THURSDAY, Aug. 1 (HealthDay News) -- Use of handheld touch devices in classrooms may be beneficial for enhancing communication skills among children with autism spectrum disorders, according to a study presented at the annual meeting of the American Psychological Association, held from July 31 to Aug. 4 in Honolulu.
Rhonda McEwen, Ph.D., from the University of Toronto, examined the role that lower-cost, handheld touch technologies (Apple iPod Touch and iPad mobile) play in classroom instruction for children diagnosed with autism spectrum disorders. From January to June 2010, touch devices were introduced to six elementary classrooms, and the consequences were assessed on the communication and sociality of children with communicative disorders, primarily nonverbal children with autism.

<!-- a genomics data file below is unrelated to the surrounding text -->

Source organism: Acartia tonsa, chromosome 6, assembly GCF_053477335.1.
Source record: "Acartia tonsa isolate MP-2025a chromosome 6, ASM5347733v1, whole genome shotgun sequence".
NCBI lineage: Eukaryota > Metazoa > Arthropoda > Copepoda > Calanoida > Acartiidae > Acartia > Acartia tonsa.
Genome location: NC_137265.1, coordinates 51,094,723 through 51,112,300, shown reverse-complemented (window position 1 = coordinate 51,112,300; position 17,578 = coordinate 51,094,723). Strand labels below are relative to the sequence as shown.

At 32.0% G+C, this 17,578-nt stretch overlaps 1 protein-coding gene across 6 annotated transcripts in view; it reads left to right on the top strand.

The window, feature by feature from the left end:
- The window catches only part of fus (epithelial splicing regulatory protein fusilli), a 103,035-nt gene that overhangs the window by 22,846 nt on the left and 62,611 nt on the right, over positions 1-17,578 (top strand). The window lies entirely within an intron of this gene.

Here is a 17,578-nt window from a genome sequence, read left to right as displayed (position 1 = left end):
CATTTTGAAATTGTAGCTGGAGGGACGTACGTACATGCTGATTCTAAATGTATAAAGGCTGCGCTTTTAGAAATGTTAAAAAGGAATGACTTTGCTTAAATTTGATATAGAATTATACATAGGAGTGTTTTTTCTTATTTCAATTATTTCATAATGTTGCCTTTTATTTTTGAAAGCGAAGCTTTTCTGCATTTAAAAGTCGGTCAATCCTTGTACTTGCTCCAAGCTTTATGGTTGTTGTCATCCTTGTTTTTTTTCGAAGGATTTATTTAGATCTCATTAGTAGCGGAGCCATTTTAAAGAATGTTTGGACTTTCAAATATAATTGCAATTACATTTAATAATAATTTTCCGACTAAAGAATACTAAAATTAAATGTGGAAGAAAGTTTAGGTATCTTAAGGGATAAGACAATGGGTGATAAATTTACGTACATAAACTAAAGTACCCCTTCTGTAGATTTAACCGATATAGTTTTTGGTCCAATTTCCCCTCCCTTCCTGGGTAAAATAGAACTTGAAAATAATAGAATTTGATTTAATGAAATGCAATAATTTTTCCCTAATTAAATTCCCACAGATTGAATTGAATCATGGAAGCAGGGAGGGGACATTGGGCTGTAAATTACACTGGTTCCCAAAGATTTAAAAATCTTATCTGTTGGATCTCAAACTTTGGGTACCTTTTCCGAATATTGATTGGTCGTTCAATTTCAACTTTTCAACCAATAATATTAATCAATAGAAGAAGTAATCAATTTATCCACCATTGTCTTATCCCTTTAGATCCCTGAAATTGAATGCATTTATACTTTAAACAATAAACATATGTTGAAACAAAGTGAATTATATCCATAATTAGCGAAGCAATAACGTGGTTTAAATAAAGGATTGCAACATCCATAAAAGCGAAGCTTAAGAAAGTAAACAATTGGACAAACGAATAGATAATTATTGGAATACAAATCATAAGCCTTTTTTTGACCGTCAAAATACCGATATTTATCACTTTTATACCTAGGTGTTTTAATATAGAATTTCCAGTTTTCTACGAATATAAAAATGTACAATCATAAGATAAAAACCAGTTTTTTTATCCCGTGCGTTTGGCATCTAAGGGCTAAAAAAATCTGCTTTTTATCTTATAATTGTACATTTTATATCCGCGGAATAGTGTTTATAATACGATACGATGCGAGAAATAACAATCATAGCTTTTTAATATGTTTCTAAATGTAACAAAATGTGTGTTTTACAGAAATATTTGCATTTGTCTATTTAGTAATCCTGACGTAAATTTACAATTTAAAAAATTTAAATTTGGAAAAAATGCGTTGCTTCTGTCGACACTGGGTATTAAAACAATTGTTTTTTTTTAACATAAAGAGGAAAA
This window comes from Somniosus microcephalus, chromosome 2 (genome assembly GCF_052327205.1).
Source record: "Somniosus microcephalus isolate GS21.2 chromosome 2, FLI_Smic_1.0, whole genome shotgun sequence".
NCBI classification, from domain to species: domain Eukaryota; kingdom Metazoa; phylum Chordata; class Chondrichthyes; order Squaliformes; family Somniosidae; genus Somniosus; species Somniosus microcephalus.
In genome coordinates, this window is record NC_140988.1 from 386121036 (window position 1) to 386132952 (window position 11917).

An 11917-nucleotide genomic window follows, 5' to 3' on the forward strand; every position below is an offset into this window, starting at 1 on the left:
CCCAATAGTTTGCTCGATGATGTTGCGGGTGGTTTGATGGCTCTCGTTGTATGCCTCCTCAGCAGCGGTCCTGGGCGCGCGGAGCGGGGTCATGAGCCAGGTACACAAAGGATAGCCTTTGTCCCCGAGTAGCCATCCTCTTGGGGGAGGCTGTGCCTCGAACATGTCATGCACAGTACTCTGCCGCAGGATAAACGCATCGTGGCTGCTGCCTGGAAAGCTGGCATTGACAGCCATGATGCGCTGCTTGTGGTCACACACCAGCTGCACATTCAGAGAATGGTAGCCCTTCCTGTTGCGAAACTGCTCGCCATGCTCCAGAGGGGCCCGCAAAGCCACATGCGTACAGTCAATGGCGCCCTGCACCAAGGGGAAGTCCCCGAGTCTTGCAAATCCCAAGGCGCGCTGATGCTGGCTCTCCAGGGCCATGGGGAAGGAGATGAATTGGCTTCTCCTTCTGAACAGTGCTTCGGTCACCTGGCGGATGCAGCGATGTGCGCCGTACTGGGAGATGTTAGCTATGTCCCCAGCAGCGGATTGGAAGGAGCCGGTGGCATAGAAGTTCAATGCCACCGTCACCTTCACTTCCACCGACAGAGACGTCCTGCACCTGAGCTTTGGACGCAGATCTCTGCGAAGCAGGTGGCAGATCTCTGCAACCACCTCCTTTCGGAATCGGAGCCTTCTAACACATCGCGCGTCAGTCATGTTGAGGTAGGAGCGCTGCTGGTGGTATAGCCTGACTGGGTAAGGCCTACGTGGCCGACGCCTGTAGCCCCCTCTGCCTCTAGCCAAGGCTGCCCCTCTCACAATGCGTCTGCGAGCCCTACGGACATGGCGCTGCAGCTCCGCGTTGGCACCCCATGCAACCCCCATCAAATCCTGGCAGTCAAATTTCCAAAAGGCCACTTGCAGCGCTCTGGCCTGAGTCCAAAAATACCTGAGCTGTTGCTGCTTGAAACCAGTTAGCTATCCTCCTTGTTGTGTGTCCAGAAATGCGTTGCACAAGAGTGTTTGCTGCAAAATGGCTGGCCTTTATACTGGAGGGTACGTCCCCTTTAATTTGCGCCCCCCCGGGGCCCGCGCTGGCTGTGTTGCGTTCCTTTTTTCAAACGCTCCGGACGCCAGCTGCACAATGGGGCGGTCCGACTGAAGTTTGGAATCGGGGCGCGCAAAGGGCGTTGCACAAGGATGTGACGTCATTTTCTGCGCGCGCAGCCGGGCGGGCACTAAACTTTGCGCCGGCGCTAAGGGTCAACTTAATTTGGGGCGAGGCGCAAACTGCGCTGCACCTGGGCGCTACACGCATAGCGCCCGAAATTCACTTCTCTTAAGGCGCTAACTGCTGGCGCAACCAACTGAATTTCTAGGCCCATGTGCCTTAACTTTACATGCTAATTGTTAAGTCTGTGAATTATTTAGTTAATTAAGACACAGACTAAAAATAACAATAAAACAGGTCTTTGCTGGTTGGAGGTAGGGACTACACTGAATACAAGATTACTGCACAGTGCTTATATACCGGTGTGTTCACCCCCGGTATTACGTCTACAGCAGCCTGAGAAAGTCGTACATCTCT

The researchers found that all participants experienced mild to significant gains in communication. Statistically significant improvements in communication skills were noted in nine of the 12 students for whom detailed data were collected. Students with autism spectrum disorders also exhibited heightened levels of motivation, increased attention spans, and increased social interaction with the use of handheld devices.
"Future research should explore the connection of touch-sensory inputs on the communication development of children with autism spectrum disorders," the authors write.